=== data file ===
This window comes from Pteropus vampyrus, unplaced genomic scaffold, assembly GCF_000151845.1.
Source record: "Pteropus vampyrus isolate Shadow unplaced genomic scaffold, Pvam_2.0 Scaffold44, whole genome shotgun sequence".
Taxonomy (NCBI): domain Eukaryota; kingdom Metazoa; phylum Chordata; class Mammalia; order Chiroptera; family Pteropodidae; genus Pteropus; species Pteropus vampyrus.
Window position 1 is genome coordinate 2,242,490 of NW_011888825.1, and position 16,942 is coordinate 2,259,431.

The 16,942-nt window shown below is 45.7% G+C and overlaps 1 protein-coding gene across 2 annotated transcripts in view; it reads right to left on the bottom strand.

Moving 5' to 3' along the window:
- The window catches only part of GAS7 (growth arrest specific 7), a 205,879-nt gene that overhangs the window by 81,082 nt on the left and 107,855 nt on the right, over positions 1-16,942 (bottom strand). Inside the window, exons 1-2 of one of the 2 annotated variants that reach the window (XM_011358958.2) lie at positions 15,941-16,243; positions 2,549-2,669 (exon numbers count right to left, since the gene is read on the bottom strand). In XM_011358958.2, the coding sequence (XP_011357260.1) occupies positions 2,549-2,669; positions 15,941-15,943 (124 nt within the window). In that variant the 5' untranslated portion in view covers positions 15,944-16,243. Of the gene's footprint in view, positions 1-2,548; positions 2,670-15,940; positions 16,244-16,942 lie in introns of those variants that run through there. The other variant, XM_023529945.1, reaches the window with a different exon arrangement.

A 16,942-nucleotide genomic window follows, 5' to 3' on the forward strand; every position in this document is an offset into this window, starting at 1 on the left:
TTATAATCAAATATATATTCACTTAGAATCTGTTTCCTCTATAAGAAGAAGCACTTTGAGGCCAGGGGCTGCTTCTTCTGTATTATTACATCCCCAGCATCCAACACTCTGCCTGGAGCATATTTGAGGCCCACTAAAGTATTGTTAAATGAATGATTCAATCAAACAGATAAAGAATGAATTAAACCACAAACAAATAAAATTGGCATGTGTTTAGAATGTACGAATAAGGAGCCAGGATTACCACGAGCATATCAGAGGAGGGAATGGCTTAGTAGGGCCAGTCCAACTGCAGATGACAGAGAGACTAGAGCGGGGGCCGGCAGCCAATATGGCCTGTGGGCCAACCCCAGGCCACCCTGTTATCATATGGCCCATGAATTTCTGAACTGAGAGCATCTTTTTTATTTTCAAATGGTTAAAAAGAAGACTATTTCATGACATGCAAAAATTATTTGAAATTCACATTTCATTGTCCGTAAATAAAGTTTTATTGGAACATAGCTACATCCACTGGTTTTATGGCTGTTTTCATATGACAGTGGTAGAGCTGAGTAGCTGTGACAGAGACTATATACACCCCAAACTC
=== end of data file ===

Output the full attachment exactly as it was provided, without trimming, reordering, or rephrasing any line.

This window comes from Pteropus vampyrus, unplaced genomic scaffold, assembly GCF_000151845.1.
Source record: "Pteropus vampyrus isolate Shadow unplaced genomic scaffold, Pvam_2.0 Scaffold44, whole genome shotgun sequence".
Taxonomy (NCBI): domain Eukaryota; kingdom Metazoa; phylum Chordata; class Mammalia; order Chiroptera; family Pteropodidae; genus Pteropus; species Pteropus vampyrus.
Window position 1 is genome coordinate 2,242,490 of NW_011888825.1, and position 16,942 is coordinate 2,259,431.

The 16,942-nt window shown below is 45.7% G+C and overlaps 1 protein-coding gene across 2 annotated transcripts in view; it reads right to left on the bottom strand.

Moving 5' to 3' along the window:
- The window catches only part of GAS7 (growth arrest specific 7), a 205,879-nt gene that overhangs the window by 81,082 nt on the left and 107,855 nt on the right, over positions 1-16,942 (bottom strand). Inside the window, exons 1-2 of one of the 2 annotated variants that reach the window (XM_011358958.2) lie at positions 15,941-16,243; positions 2,549-2,669 (exon numbers count right to left, since the gene is read on the bottom strand). In XM_011358958.2, the coding sequence (XP_011357260.1) occupies positions 2,549-2,669; positions 15,941-15,943 (124 nt within the window). In that variant the 5' untranslated portion in view covers positions 15,944-16,243. Of the gene's footprint in view, positions 1-2,548; positions 2,670-15,940; positions 16,244-16,942 lie in introns of those variants that run through there. The other variant, XM_023529945.1, reaches the window with a different exon arrangement.

A 16,942-nucleotide genomic window follows, 5' to 3' on the forward strand; every position in this document is an offset into this window, starting at 1 on the left:
TTATAATCAAATATATATTCACTTAGAATCTGTTTCCTCTATAAGAAGAAGCACTTTGAGGCCAGGGGCTGCTTCTTCTGTATTATTACATCCCCAGCATCCAACACTCTGCCTGGAGCATATTTGAGGCCCACTAAAGTATTGTTAAATGAATGATTCAATCAAACAGATAAAGAATGAATTAAACCACAAACAAATAAAATTGGCATGTGTTTAGAATGTACGAATAAGGAGCCAGGATTACCACGAGCATATCAGAGGAGGGAATGGCTTAGTAGGGCCAGTCCAACTGCAGATGACAGAGAGACTAGAGCGGGGGCCGGCAGCCAATATGGCCTGTGGGCCAACCCCAGGCCACCCTGTTATCATATGGCCCATGAATTTCTGAACTGAGAGCATCTTTTTTATTTTCAAATGGTTAAAAAGAAGACTATTTCATGACATGCAAAAATTATTTGAAATTCACATTTCATTGTCCGTAAATAAAGTTTTATTGGAACATAGCTACATCCACTGGTTTTATGGCTGTTTTCATATGACAGTGGTAGAGCTGAGTAGCTGTGACAGAGACTATATACACCCCAAACTC